TritonWear Analysis: Teenagers & Freestyle DPS—What’s Height Got To Do With It?

Did you know that, for younger swimmers (roughly 10–20 for females and 10–22 for males), the main factor that improves freestyle swimming speed is increased Distance Per Stroke (DPS)?

What is more, the fact that swimmers are growing taller during these years is not the only reason that they are improving their freestyle DPS and speed…

Previously in the TritonWear Analysis series:

To begin, let’s go back in time to when TritonWear asked the question: “What is the relationship between stroke rate and distance per stroke in freestyle swimming speed?”

In this earlier segment, we learned about Dunder Mifflin Paper Company manager Michael Scott’s views on the bonds of matrimony (NBC’s The Office), and we also learned that swimmers generally increase their stroke rate more than their DPS in order to swim freestyle faster (particularly in short course pools where turns and underwaters help reduce arm fatigue).

As a refresher, here is how TritonWear measures stroke rate and distance per stroke (DPS):

Stroke Rate Stroke Length or Distance per Stroke (DPS)
measured in “strokes per second (where 1 arm cycle is 2 strokes in freestyle)” and “averaged over all but the first stroke of the length.” measured in “meters per stroke” and calculated as “the distance swum overwater (from the breakout to the end of the pool) divided by the number of strokes.”

In today’s segment, TritonWear asks: Is the observation that swimmers tend to increase stroke rate more than DPS to swim freestyle faster visible across age groups?

Presently in the TritonWear Analysis series:  

Let’s kick off by borrowing one of Michael Scott’s “special terms” and declaring that our mission to answer the question above is certainly not “insur-mountain-able.”

What we want to know is whether, like senior swimmers, young swimmers also ramp up their stroke rate (as opposed to increasing their DPS) when trying to improve their freestyle swimming speed.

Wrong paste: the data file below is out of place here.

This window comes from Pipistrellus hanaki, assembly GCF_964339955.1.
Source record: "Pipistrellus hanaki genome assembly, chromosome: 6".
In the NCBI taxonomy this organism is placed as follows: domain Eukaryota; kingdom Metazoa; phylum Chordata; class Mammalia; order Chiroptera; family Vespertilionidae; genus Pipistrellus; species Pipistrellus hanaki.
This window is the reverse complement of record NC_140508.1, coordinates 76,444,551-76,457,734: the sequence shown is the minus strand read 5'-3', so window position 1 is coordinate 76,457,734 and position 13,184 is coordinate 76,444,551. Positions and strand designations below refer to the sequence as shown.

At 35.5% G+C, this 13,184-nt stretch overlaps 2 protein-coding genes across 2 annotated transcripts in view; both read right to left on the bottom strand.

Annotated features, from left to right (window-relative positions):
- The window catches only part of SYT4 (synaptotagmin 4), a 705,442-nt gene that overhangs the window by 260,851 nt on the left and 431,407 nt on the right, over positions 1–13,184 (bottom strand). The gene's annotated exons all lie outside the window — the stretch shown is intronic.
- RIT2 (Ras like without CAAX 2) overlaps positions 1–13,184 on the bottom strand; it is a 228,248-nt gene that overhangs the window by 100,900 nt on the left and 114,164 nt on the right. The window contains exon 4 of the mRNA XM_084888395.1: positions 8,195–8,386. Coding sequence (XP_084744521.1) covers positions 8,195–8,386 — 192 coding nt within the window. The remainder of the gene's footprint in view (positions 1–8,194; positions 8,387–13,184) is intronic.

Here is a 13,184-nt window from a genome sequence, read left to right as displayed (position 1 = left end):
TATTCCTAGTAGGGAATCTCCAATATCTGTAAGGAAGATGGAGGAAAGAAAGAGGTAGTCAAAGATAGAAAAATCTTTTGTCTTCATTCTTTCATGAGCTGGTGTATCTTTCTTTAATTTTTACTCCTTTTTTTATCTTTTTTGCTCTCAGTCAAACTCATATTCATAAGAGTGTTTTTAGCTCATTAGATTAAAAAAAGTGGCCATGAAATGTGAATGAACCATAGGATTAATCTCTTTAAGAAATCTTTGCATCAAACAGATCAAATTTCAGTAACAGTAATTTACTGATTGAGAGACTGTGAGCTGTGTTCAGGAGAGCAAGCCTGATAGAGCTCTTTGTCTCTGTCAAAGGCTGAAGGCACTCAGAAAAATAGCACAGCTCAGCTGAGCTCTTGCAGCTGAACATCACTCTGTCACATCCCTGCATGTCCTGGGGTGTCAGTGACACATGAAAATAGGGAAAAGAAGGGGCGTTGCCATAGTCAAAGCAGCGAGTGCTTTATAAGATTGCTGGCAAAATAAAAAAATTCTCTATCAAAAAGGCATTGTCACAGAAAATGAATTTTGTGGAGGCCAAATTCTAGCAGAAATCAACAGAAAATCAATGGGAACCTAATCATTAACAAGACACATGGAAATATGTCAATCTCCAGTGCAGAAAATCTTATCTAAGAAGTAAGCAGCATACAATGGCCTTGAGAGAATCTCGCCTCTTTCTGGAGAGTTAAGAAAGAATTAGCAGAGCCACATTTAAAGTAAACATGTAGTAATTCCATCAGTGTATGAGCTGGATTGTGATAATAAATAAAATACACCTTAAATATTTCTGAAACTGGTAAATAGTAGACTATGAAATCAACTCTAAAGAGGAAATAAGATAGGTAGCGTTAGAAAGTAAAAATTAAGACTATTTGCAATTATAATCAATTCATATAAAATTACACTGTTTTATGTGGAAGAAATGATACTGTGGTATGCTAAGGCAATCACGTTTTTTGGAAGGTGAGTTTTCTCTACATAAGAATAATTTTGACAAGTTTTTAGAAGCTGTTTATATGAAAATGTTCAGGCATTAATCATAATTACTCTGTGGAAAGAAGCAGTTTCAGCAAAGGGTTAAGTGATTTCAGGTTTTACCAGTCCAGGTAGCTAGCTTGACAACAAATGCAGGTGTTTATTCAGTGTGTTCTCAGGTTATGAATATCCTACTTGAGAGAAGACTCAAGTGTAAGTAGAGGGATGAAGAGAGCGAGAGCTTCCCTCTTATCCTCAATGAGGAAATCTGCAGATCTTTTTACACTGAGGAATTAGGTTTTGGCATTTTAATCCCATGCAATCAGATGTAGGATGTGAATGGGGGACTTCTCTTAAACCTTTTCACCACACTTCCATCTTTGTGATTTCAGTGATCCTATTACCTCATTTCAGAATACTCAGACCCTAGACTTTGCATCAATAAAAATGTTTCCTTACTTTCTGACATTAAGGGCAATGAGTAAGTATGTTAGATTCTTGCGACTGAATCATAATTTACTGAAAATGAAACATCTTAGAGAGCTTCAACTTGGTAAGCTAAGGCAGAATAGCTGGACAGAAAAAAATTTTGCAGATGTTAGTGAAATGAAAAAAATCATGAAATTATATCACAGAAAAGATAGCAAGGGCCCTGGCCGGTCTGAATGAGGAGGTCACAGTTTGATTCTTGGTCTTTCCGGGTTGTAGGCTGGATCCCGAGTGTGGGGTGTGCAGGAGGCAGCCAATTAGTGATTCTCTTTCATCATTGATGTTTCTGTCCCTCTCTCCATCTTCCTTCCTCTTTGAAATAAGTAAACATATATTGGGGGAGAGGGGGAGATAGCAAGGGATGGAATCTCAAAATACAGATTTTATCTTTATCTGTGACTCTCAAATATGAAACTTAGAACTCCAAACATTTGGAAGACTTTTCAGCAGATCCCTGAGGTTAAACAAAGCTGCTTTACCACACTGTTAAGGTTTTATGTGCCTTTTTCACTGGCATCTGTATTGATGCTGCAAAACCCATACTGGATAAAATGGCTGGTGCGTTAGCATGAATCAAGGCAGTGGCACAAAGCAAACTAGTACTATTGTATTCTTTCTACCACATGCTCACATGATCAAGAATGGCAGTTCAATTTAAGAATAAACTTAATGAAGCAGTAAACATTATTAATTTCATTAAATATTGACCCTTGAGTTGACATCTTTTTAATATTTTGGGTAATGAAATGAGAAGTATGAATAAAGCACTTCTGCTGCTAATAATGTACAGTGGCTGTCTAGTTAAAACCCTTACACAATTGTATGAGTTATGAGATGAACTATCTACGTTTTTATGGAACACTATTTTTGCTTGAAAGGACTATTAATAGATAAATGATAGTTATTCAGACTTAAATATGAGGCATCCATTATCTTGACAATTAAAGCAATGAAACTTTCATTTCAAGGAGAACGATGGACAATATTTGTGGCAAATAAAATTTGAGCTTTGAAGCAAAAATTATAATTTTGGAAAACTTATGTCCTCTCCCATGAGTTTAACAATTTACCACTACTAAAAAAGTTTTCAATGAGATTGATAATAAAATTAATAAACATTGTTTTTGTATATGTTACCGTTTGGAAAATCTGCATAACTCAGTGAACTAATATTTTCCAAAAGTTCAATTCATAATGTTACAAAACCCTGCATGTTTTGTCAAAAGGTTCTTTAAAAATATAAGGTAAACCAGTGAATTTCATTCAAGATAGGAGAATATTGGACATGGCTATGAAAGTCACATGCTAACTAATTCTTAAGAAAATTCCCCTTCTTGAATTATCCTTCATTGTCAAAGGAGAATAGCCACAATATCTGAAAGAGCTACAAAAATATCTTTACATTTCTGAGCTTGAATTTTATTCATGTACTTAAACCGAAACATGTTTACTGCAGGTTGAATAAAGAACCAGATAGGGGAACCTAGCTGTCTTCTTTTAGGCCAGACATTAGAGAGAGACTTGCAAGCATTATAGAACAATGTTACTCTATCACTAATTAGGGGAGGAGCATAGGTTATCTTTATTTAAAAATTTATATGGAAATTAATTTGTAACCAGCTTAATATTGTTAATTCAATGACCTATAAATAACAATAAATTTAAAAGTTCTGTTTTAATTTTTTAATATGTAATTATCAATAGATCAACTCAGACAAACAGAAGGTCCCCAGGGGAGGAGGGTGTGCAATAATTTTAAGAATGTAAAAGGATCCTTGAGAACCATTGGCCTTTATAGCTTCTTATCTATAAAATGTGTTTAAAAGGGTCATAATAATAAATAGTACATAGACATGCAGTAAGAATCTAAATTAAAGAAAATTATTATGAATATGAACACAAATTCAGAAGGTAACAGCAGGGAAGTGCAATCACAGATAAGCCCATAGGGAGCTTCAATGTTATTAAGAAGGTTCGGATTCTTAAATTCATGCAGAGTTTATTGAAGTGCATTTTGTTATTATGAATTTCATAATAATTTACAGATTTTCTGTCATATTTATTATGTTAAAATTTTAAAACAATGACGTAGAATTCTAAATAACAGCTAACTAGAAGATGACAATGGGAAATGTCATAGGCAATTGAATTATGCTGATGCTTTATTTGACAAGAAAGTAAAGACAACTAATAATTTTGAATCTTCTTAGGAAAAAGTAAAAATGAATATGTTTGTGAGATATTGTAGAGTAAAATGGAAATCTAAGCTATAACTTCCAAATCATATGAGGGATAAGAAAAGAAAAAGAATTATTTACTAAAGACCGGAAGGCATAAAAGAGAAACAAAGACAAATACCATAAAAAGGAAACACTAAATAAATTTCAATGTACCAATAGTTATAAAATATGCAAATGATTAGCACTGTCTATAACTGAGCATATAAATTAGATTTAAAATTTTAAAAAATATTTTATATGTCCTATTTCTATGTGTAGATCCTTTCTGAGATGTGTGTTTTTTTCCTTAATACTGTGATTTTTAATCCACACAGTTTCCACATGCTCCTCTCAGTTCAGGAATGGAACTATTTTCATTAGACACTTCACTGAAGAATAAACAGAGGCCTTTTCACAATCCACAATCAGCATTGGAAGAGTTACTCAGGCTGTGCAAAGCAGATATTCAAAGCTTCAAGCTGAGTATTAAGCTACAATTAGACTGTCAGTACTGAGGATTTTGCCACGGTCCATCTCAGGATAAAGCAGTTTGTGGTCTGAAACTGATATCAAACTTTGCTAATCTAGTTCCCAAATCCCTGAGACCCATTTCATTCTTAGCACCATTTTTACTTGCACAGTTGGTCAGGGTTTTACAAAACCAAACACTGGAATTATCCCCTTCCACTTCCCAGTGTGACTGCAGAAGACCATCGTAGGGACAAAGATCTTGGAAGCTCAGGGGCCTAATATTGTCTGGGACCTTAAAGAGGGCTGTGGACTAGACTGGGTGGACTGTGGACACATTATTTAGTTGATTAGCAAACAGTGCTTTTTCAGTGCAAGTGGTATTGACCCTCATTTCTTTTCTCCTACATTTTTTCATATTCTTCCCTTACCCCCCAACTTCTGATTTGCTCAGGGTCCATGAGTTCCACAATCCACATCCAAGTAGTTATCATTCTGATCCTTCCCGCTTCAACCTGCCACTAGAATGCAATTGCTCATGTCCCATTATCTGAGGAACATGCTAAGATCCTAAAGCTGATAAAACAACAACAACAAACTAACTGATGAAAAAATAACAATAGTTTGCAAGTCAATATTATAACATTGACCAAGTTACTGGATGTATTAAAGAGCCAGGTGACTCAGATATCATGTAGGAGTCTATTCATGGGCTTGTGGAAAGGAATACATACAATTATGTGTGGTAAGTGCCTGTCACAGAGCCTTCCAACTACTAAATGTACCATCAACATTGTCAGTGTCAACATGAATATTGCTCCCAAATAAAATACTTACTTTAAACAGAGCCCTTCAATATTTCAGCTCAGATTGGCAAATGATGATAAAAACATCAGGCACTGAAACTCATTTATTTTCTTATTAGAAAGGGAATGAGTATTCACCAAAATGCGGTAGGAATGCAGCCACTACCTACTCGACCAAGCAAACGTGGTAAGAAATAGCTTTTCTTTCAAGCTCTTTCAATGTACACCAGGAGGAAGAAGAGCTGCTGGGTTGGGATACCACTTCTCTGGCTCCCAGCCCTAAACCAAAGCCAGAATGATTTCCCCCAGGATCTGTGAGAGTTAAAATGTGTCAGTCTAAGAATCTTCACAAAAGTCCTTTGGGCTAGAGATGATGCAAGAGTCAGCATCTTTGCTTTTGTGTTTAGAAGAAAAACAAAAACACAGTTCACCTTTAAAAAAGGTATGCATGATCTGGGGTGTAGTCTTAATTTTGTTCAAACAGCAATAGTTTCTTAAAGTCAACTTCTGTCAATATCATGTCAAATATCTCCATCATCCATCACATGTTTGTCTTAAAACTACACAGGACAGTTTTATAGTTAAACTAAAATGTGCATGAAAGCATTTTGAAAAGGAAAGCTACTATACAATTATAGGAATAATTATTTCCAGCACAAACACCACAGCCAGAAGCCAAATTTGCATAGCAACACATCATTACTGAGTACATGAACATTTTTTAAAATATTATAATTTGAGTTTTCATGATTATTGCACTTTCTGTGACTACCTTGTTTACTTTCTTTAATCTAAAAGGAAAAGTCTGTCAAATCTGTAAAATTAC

As we will see, the data on young swimmers actually suggests a different conclusion…

What the TritonWear Team Learned:

The TritonWear team turned their attention to freestyle swimming in 25m pools. They reviewed data collected from 946 male swimmers and 1031 female swimmers, whose ages ranged from 10–25 years old.

Interestingly, TritonWear learned that “young swimmers” (approximately 10–20 years for female swimmers, and 10–22 for male swimmers) generally did not increase their stroke rate to swim faster in freestyle.

In fact, female swimmers tended to decrease their stroke rate until approximately age 19-20, at which point they began increasing their stroke rate to swim faster.

Meanwhile, male swimmers tended to start off with a higher stroke rate and then drop their stroke rate faster than female swimmers. Male swimmers showed a decrease in stroke rate until approximately age 22.5, at which point they began increasing their stroke rates to swim faster (see graphs below).

Same graph, but showing fitted trend lines for both women and men:

So What Now?

Well, if the data shows that young swimmers are dropping their stroke rates to swim freestyle faster, then the likely conclusion is that they are increasing their DPS. And, wouldn’t you know it, that’s exactly what the data showed: young swimmers were indeed increasing their DPS as they were decreasing their stroke rate (see graphs below).